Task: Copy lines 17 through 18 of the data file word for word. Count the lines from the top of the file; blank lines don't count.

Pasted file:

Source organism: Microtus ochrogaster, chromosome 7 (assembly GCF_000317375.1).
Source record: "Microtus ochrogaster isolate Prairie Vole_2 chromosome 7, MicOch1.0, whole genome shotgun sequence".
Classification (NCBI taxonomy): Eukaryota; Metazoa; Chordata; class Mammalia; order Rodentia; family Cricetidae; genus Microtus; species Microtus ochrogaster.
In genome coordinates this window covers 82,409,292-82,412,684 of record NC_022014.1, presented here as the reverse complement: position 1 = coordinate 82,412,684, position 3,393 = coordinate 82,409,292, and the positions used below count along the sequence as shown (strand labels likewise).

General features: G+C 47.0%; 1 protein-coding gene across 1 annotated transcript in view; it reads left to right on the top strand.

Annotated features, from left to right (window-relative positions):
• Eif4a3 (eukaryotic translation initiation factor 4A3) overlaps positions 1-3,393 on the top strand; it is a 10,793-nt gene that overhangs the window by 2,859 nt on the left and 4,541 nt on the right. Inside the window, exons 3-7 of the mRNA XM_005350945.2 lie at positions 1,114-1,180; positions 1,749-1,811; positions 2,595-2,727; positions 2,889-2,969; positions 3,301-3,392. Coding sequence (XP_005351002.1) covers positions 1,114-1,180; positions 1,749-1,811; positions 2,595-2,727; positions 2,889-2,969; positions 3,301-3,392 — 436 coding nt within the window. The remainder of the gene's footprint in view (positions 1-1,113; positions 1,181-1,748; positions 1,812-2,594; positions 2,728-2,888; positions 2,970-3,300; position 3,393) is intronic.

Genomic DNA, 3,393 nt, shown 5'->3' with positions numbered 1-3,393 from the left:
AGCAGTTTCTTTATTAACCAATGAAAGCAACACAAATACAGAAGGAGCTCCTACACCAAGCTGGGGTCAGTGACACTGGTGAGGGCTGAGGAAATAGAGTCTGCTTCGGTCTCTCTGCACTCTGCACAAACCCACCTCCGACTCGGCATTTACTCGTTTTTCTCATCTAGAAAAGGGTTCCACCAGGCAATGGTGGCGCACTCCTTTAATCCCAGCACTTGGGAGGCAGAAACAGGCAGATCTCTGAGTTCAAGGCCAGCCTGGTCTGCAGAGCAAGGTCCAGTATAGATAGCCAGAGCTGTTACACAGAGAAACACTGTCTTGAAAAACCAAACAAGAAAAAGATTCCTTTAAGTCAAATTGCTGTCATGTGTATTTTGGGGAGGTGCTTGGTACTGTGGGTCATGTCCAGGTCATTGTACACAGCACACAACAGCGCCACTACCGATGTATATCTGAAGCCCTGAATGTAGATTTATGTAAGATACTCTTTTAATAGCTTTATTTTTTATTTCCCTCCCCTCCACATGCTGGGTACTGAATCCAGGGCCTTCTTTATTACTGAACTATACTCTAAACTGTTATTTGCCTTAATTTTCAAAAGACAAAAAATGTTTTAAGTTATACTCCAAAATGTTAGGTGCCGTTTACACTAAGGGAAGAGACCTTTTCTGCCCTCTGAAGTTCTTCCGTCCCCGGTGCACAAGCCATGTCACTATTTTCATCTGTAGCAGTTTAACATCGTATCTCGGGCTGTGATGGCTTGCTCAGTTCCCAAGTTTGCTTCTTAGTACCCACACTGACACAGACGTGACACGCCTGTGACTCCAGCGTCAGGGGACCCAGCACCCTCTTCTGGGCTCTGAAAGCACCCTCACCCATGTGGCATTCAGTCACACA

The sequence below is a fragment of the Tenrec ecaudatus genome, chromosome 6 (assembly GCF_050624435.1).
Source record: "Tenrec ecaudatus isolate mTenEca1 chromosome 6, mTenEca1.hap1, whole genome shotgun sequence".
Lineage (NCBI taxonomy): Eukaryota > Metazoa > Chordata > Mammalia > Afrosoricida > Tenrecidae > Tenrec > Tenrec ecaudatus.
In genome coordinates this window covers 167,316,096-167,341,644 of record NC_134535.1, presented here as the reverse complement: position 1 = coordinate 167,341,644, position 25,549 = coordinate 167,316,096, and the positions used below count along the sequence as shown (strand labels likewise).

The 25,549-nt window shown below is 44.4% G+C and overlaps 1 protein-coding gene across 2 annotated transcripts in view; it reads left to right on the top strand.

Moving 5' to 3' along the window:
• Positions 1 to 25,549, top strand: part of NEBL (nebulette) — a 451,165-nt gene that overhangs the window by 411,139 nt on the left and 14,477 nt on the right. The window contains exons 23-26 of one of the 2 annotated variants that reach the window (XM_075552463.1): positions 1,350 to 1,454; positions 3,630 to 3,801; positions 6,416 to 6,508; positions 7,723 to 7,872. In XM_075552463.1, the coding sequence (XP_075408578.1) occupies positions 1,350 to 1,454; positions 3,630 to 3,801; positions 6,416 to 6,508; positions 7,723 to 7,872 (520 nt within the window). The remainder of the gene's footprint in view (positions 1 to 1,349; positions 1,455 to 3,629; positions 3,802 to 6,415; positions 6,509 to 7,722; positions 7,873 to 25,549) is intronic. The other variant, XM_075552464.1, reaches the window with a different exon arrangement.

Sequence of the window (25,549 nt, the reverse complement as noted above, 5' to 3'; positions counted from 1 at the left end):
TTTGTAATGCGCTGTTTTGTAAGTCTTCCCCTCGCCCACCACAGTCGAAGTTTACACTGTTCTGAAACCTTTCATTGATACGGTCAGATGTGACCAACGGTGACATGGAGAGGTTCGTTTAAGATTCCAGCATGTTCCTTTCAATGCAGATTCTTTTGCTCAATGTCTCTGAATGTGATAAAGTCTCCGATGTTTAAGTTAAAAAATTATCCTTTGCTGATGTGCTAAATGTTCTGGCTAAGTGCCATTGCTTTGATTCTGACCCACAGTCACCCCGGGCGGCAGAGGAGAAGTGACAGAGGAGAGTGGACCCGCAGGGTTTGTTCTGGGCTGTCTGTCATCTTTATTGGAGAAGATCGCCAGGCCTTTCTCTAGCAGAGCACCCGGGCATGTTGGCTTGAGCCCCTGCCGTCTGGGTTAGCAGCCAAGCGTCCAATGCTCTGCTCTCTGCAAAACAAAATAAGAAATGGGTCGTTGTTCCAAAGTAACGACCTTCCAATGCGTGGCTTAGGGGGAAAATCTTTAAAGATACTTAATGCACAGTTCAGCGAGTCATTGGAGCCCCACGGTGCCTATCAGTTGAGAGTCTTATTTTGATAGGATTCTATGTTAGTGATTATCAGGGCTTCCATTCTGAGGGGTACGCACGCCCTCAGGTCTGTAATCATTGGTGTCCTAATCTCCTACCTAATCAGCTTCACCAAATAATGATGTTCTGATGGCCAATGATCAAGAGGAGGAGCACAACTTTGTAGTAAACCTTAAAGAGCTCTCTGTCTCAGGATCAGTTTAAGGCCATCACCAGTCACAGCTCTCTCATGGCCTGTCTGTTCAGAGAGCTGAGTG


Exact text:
Sequence of the window (25,549 nt, the reverse complement as noted above, 5' to 3'; positions counted from 1 at the left end):
TTTGTAATGCGCTGTTTTGTAAGTCTTCCCCTCGCCCACCACAGTCGAAGTTTACACTGTTCTGAAACCTTTCATTGATACGGTCAGATGTGACCAACGGTGACATGGAGAGGTTCGTTTAAGATTCCAGCATGTTCCTTTCAATGCAGATTCTTTTGCTCAATGTCTCTGAATGTGATAAAGTCTCCGATGTTTAAGTTAAAAAATTATCCTTTGCTGATGTGCTAAATGTTCTGGCTAAGTGCCATTGCTTTGATTCTGACCCACAGTCACCCCGGGCGGCAGAGGAGAAGTGACAGAGGAGAGTGGACCCGCAGGGTTTGTTCTGGGCTGTCTGTCATCTTTATTGGAGAAGATCGCCAGGCCTTTCTCTAGCAGAGCACCCGGGCATGTTGGCTTGAGCCCCTGCCGTCTGGGTTAGCAGCCAAGCGTCCAATGCTCTGCTCTCTGCAAAACAAAATAAGAAATGGGTCGTTGTTCCAAAGTAACGACCTTCCAATGCGTGGCTTAGGGGGAAAATCTTTAAAGATACTTAATGCACAGTTCAGCGAGTCATTGGAGCCCCACGGTGCCTATCAGTTGAGAGTCTTATTTTGATAGGATTCTATGTTAGTGATTATCAGGGCTTCCATTCTGAGGGGTACGCACGCCCTCAGGTCTGTAATCATTGGTGTCCTAATCTCCTACCTAATCAGCTTCACCAAATAATGATGTTCTGATGGCCAATGATCAAGAGGAGGAGCACAACTTTGTAGTAAACCTTAAAGAGCTCTCTGTCTCAGGATCAGTTTAAGGCCATCACCAGTCACAGCTCTCTCATGGCCTGTCTGTTCAGAGAGCTGAGTG